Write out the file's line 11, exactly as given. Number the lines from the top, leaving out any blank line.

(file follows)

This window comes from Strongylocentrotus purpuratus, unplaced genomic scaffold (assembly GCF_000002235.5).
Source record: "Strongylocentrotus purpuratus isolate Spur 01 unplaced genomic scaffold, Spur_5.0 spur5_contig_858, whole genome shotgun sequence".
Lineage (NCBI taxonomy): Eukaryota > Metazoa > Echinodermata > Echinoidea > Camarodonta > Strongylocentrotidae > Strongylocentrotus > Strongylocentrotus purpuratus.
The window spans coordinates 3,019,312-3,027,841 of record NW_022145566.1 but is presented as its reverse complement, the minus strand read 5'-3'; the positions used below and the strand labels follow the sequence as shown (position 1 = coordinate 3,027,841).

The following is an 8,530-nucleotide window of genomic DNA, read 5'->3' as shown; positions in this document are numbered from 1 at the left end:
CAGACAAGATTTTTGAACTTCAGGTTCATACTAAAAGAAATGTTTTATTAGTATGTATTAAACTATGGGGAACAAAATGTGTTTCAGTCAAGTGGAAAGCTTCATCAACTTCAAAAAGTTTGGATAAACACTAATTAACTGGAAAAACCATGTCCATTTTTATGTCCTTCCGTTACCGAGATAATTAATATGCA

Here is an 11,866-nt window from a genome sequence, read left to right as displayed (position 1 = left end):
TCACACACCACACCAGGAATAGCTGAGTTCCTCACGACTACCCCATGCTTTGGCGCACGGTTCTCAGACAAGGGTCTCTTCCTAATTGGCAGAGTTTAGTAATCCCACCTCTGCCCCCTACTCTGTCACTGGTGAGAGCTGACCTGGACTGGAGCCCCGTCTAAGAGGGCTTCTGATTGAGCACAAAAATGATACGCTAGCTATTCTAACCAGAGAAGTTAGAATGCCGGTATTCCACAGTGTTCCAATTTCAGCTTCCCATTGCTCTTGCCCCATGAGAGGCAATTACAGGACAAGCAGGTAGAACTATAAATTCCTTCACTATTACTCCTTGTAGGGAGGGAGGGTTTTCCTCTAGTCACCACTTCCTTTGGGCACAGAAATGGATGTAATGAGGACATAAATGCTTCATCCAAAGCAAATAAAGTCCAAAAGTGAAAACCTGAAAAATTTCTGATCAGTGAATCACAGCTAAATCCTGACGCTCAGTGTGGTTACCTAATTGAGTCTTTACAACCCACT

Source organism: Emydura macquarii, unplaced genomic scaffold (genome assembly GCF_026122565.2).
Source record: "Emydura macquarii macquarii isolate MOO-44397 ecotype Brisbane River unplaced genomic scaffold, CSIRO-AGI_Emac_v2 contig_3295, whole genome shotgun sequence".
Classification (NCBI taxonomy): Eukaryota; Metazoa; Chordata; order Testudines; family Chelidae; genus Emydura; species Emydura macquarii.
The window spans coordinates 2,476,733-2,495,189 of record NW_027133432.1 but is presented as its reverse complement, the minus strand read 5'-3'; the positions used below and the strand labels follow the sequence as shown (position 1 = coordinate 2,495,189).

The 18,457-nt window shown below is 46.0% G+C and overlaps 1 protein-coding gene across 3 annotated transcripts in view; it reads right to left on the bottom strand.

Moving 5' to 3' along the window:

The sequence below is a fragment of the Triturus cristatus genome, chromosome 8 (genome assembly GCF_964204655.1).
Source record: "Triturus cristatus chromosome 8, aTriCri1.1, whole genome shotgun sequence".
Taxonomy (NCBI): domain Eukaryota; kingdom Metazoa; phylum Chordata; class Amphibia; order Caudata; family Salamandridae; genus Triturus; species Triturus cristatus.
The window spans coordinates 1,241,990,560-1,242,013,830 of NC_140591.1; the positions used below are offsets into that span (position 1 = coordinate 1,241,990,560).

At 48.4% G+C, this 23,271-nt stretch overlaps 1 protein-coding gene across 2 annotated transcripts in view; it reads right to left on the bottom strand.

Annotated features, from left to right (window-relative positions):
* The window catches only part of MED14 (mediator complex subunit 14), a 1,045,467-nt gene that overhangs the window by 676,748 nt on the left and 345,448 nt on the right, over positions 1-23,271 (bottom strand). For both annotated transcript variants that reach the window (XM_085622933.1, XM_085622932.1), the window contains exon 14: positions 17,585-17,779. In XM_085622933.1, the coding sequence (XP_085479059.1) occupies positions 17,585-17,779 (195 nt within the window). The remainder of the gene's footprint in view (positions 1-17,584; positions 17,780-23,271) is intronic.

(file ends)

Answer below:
Classification (NCBI taxonomy): Eukaryota; Metazoa; Chordata; order Testudines; family Chelidae; genus Emydura; species Emydura macquarii.